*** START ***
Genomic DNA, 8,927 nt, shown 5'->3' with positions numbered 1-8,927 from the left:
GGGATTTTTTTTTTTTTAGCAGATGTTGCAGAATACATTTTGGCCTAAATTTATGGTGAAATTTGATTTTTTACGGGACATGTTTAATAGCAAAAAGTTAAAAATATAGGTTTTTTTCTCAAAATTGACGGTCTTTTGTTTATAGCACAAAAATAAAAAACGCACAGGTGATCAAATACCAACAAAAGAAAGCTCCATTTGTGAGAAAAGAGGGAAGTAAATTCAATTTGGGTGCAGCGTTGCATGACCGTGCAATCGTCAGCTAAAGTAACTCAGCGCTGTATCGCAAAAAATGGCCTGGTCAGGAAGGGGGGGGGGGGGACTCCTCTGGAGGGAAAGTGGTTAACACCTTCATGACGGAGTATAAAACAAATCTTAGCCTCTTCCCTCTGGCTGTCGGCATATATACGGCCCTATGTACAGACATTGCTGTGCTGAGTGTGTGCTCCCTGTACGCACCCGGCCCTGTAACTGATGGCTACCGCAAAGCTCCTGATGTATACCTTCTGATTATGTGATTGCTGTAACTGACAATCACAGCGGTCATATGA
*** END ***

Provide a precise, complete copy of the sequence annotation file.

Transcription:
Genomic DNA, 8,927 nt, shown 5'->3' with positions numbered 1-8,927 from the left:
GGGATTTTTTTTTTTTTAGCAGATGTTGCAGAATACATTTTGGCCTAAATTTATGGTGAAATTTGATTTTTTACGGGACATGTTTAATAGCAAAAAGTTAAAAATATAGGTTTTTTTCTCAAAATTGACGGTCTTTTGTTTATAGCACAAAAATAAAAAACGCACAGGTGATCAAATACCAACAAAAGAAAGCTCCATTTGTGAGAAAAGAGGGAAGTAAATTCAATTTGGGTGCAGCGTTGCATGACCGTGCAATCGTCAGCTAAAGTAACTCAGCGCTGTATCGCAAAAAATGGCCTGGTCAGGAAGGGGGGGGGGGGGACTCCTCTGGAGGGAAAGTGGTTAACACCTTCATGACGGAGTATAAAACAAATCTTAGCCTCTTCCCTCTGGCTGTCGGCATATATACGGCCCTATGTACAGACATTGCTGTGCTGAGTGTGTGCTCCCTGTACGCACCCGGCCCTGTAACTGATGGCTACCGCAAAGCTCCTGATGTATACCTTCTGATTATGTGATTGCTGTAACTGACAATCACAGCGGTCATATGA